Earthquake Response in Peru

 
$3,250
$6,750
Raised
Remaining
Feb 11, 2008

Peru Final Report

The report below outlines CHF's response activities, which were made possible by the support of donors. Thank you for your generous support!


Attachments:
Nov 5, 2007

Progress Report in Peru

Children begin their first day of school in a trailer
Children begin their first day of school in a trailer

* 405 shelters built * 125 latrines planned * 84 small grants disbursed * 3 communal kitchens built * 8 classrooms built * 561 families mobilized

As part of these efforts, the Emergency Response Team (CERT) has involved local engineering students for the shelter construction work and administration students for training and evaluation in the micro-business grant work. Eddie told me that the engineering students have been inspired by the project to create their own NGO in hopes of providing training on construction techniques.

Wendy Moreano, a civil engineering student
Wendy Moreano, a civil engineering student
Oct 24, 2007

Personal Stories of Two Women Entrepreneurs on their way to Recovery

Selinita stands with her flower stand.
Selinita stands with her flower stand.

Selinita Cabrera, 42 years old, lives in the neighborhood of Arenales in Ica, Peru. It was here that she had saved enough money to build a small adobe home for herself, her husband, her 17-year-old son, and her 67-year-old mother. Selinita earns her living selling flowers at the door of a nearby cemetery where she owns a flower stand.

Shortly after the earthquake, the CHF Emergency Response Team (CERT) met with Selinita at her flower stand. On the day of the quake, her mother had been resting at her house. “I was here working at the stand and ran to get my mother out of the house. But I arrived too late and found my house completely destroyed,” Selinita sadly recounted. “All night we looked for my mother’s body in the rubble, but we didn’t find it until the next day. I spent all of my savings on her funeral. We came to live here at the flower stand. Our beds are in the shed where I normally store the flowers. Look at how we are living….”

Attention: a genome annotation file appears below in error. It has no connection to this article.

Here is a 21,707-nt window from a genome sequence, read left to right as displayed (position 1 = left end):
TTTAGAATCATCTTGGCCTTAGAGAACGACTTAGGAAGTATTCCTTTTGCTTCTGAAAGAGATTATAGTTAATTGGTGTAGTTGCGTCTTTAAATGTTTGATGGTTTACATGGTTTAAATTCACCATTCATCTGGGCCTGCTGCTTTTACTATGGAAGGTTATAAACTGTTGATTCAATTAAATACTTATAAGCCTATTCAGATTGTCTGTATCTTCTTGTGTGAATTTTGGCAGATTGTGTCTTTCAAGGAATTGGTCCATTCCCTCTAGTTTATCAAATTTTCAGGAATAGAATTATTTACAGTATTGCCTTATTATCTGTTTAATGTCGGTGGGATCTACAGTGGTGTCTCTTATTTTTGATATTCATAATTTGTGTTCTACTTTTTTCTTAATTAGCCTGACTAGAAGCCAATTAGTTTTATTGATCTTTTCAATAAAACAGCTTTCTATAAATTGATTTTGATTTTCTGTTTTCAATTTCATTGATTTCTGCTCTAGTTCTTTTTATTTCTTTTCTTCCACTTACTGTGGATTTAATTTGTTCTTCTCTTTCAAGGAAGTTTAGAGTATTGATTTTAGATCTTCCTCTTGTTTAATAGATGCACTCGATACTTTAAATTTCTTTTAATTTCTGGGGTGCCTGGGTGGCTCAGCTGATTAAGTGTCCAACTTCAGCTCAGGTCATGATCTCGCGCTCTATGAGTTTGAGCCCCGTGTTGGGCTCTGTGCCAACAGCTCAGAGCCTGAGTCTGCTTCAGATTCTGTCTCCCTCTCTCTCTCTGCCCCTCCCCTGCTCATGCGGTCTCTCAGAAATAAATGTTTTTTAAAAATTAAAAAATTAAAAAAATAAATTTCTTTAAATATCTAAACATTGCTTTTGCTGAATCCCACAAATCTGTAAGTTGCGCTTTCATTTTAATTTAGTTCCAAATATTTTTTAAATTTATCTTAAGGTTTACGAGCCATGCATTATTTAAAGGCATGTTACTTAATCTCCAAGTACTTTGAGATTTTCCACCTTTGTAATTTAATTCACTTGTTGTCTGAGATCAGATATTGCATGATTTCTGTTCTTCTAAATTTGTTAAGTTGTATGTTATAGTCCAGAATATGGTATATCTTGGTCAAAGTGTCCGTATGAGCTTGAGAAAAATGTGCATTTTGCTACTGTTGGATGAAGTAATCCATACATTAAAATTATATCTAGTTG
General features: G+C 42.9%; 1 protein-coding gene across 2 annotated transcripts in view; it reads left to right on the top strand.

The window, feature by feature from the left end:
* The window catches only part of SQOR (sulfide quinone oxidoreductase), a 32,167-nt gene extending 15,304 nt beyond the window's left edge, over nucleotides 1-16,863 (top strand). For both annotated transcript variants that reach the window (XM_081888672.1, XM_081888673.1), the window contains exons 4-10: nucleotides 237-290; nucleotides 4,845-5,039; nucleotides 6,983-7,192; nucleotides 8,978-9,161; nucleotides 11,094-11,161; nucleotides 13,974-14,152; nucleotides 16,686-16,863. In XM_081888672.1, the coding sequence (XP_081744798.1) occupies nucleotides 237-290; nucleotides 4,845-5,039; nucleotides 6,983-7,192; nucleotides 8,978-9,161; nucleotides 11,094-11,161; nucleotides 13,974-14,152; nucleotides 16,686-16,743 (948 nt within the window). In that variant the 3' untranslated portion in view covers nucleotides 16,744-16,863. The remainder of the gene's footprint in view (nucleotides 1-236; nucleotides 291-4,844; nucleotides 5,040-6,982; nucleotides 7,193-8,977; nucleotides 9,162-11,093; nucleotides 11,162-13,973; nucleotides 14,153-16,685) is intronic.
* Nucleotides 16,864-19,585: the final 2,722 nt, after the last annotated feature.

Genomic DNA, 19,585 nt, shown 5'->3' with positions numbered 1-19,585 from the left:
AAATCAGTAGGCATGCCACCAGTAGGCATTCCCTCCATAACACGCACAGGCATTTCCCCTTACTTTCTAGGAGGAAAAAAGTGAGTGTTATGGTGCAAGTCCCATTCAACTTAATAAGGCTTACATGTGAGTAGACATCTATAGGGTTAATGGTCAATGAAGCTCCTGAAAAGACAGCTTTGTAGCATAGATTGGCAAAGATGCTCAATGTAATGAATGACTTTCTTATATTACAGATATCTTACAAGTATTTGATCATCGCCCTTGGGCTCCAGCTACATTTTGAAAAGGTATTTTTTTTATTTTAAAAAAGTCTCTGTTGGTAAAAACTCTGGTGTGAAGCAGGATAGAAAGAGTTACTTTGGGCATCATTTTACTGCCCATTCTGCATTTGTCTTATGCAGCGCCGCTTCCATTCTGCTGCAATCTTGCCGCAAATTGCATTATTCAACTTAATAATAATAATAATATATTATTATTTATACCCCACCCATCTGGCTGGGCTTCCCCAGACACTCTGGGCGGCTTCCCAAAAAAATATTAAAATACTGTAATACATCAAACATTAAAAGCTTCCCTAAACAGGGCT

Two months later, Selinita is now back to work at the same flower stand, thanks to a small business grant from CHF International and the AIG Disaster Relief Fund. “Now I have the capital to begin again. First, CHF helped me with a shelter to live in where we are [doing much] better. And it is now the second week that I have brought flowers to sell. With the profits, little by little I will improve my stand.”

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Doña Luisa Araujo Bautista is a 56-year-old entrepreneur who runs a small food stand called “The Menu” in Ica, Peru. The earthquake on August 15th left her, her husband, and her three daughters without a home or their food stand, the primary source of income for this family.

“I was with my daughters in our house on the day of the earthquake. When we realized that the earthquake wasn’t stopping, we ran out of the house. In the passageway next to our house, part of the wall fell down and hit my daughter’s leg. When my husband tried to help her, he also got hurt. He still hasn’t been able to return to work as a bricklayer. At my food stand, I didn’t have dishes to serve food in or anywhere for people to sit, so my clients went to other places for lunch.”

With CHF International’s help, Luisa was able to purchase a stove, tables, benches, and dishware for her food stand. Now she and her daughters have begun a new phase of their business. “I didn’t believe that anyone was going to help us. We registered for assistance after the earthquake, but no one ever came back to help. Now that I have seen everything you have brought us--- no one has ever helped us like this. We will never forget CHF. We will always cherish this sticker to show everyone who helped us.”

“I look at how the number of clients has grown now that we have somewhere to sit and dishes. Now that we are working again, we don’t think about what the earthquake took from us. Thanks to you, we will regain everything through our hard work,” expressed Luisa.

“So, when will you come for lunch?”

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CHF plans to distribute 300 micro-business grants and complete 500 shelters by December. Help us to increase this number by half -- or even more!

Dona Luisa and her new food stand.
Dona Luisa and her new food stand.
Dona Luisa shows off the interior of her new transitional shelte
Dona Luisa shows off the interior of her new transitional shelte